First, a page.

Cheju: Broken Waves

Wil Bolton's Cheju material is always compositionally solid and impeccably crafted and his third CD album's no different. Interestingly, Broken Waves is the first full-length the Boltfish Recordings co-owner has released on his own label, with 2006's Pica and 2007's Diode having been issued by Unlabel and U-Cover respectively. The latest collection is pretty much what we've come to expect from the Cheju style: crunchy electronic beat programming and gleaming analogue synth melodies wrapped in synthetic gauze and arranged into tight, six-minute frameworks. Par for the genre, Broken Waves is also overstuffed at seventy-nine minutes in length with three of its fifteen tracks given over to specially commissioned remixes (in this case, Boltfish artists Reason or Romanza, Electricwest, and Preston ). (For the record, Broken Waves isn't a singularly-conceived work but a selection of 2005-08 tracks from sold-out limited-edition releases on Static Caravan, October man, Smallfish, Unlabel, Herb, and Boltfish.)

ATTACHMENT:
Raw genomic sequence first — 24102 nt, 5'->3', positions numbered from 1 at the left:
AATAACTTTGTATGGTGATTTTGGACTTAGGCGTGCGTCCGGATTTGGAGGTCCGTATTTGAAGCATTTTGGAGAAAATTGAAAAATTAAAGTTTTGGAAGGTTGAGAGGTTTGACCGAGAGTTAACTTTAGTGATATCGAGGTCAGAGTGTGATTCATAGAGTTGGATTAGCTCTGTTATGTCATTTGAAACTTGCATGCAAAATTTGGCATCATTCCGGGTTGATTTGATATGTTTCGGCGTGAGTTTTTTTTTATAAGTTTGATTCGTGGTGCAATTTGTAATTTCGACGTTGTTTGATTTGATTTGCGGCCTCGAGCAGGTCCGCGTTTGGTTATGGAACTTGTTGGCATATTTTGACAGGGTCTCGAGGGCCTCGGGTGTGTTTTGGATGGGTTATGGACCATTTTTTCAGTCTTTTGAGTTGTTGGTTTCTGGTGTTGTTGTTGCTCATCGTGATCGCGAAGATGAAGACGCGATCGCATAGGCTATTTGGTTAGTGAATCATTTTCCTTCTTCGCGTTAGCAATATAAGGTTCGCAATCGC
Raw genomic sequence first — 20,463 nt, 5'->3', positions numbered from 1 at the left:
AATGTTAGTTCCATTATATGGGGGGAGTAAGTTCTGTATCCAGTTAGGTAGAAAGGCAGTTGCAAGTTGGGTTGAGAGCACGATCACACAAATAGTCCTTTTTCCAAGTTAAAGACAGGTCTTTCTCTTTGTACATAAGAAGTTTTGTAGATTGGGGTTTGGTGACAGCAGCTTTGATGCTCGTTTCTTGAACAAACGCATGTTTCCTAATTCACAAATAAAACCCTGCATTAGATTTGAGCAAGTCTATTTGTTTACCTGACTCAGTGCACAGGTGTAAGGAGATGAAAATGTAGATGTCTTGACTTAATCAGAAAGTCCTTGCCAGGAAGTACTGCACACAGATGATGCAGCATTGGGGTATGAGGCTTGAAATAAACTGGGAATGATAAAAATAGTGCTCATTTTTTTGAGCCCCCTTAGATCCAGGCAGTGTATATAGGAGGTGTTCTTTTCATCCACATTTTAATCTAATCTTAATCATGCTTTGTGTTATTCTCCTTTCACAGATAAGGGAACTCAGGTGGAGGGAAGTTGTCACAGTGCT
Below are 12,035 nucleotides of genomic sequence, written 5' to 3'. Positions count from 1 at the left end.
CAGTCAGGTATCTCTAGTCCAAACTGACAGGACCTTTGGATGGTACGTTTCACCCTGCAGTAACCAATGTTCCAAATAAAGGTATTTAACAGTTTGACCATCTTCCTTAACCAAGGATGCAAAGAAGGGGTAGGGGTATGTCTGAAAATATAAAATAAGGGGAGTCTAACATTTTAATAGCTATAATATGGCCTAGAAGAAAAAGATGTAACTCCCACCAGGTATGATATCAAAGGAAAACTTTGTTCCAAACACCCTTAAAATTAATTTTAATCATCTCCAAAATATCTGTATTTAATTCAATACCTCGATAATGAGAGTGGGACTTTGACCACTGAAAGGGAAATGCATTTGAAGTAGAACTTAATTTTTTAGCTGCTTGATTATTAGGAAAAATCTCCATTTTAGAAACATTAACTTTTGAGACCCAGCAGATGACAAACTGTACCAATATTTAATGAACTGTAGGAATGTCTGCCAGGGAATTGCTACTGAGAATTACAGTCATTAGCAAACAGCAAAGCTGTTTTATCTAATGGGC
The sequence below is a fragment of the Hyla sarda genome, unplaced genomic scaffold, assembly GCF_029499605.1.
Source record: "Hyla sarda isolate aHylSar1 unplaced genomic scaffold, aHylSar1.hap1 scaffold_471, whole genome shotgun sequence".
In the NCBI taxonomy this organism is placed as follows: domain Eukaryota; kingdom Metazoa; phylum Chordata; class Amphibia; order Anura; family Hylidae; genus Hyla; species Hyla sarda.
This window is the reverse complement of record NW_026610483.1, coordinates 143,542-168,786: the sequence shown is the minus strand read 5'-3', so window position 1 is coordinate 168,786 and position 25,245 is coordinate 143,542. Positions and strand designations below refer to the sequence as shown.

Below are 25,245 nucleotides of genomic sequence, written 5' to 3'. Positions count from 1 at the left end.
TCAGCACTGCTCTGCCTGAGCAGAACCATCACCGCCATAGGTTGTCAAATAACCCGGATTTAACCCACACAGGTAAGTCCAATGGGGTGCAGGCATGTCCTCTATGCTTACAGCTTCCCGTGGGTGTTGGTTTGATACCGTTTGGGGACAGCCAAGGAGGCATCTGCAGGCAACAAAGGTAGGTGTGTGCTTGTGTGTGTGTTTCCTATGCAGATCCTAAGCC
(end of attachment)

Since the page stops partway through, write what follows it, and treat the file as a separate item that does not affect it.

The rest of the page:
If there's anything different about the current Cheju model in comparison to its earlier incarnation, it's perhaps a willingness on Bolton's part to allow more grit and grime to seep into the material than ever before—a positive move given how much the noise textures provide a welcome counterpoint to the pristine melodic dimension (heard in “Closing In,” for example, when the track's wistful melodies are offset by a textural flow of crackle and static). It's not a move he always makes, however, as the ultra-smooth “Blanchot” proves with its lush mix of silken strings and lilting synthesizer melodies. The pretty and serenading side of the Cheju style also comes to the fore in “Pachinko” which arranges harp-like Asian melodies, atmospheric synth washes, and crunchy beats into a transporting whole, and a similar restrained handling of material characterizes “Bracken” too. On the more aggressive side, there are tracks such as “Object Not Found,” which counters the grime of hammering beat patterns with the gleam of chiming keyboard melodies, the arcade rumble of “Conduit,” and “Hikari,” whose heavy beat flurries hit hard too. The album's most anomalous venture is “Moiré,” which builds itself around a light-footed dance of wispy, heavily-processed piano tones. It's an electroacoustic dimension that Bolton would be wise to explore further as doing so will enable him to open up the Cheju style even more in his future work.

March 2009